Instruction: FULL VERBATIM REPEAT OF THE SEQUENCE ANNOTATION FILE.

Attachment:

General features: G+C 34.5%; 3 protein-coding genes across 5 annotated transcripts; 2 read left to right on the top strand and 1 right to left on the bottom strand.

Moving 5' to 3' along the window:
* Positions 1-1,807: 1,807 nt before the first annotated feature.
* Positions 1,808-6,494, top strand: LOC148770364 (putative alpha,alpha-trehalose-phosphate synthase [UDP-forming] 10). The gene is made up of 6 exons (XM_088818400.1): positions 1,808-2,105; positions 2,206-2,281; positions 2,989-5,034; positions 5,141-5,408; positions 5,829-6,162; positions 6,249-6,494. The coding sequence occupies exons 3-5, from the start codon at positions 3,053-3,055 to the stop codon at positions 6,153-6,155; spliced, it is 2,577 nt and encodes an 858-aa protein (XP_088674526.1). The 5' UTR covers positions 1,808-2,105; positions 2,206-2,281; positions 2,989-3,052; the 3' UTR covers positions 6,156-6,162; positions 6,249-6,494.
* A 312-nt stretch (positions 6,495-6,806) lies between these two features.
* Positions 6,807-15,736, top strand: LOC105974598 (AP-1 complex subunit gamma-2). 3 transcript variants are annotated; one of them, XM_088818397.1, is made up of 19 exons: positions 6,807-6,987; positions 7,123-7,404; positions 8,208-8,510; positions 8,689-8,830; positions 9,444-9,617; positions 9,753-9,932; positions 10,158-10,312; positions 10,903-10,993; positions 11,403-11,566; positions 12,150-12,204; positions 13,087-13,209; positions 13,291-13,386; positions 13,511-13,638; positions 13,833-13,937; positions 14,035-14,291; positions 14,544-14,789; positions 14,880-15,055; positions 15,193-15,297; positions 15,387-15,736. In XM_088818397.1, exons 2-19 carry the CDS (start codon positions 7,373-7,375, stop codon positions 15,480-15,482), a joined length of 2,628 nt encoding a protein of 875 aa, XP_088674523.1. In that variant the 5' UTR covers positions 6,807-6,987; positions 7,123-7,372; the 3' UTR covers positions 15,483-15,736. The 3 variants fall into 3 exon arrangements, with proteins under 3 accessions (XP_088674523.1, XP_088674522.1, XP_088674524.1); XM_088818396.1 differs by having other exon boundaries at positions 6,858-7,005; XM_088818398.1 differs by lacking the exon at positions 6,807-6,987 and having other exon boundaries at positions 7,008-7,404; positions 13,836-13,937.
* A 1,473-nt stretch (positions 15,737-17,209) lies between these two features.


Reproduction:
General features: G+C 34.5%; 3 protein-coding genes across 5 annotated transcripts; 2 read left to right on the top strand and 1 right to left on the bottom strand.

Moving 5' to 3' along the window:
* Positions 1-1,807: 1,807 nt before the first annotated feature.
* Positions 1,808-6,494, top strand: LOC148770364 (putative alpha,alpha-trehalose-phosphate synthase [UDP-forming] 10). The gene is made up of 6 exons (XM_088818400.1): positions 1,808-2,105; positions 2,206-2,281; positions 2,989-5,034; positions 5,141-5,408; positions 5,829-6,162; positions 6,249-6,494. The coding sequence occupies exons 3-5, from the start codon at positions 3,053-3,055 to the stop codon at positions 6,153-6,155; spliced, it is 2,577 nt and encodes an 858-aa protein (XP_088674526.1). The 5' UTR covers positions 1,808-2,105; positions 2,206-2,281; positions 2,989-3,052; the 3' UTR covers positions 6,156-6,162; positions 6,249-6,494.
* A 312-nt stretch (positions 6,495-6,806) lies between these two features.
* Positions 6,807-15,736, top strand: LOC105974598 (AP-1 complex subunit gamma-2). 3 transcript variants are annotated; one of them, XM_088818397.1, is made up of 19 exons: positions 6,807-6,987; positions 7,123-7,404; positions 8,208-8,510; positions 8,689-8,830; positions 9,444-9,617; positions 9,753-9,932; positions 10,158-10,312; positions 10,903-10,993; positions 11,403-11,566; positions 12,150-12,204; positions 13,087-13,209; positions 13,291-13,386; positions 13,511-13,638; positions 13,833-13,937; positions 14,035-14,291; positions 14,544-14,789; positions 14,880-15,055; positions 15,193-15,297; positions 15,387-15,736. In XM_088818397.1, exons 2-19 carry the CDS (start codon positions 7,373-7,375, stop codon positions 15,480-15,482), a joined length of 2,628 nt encoding a protein of 875 aa, XP_088674523.1. In that variant the 5' UTR covers positions 6,807-6,987; positions 7,123-7,372; the 3' UTR covers positions 15,483-15,736. The 3 variants fall into 3 exon arrangements, with proteins under 3 accessions (XP_088674523.1, XP_088674522.1, XP_088674524.1); XM_088818396.1 differs by having other exon boundaries at positions 6,858-7,005; XM_088818398.1 differs by lacking the exon at positions 6,807-6,987 and having other exon boundaries at positions 7,008-7,404; positions 13,836-13,937.
* A 1,473-nt stretch (positions 15,737-17,209) lies between these two features.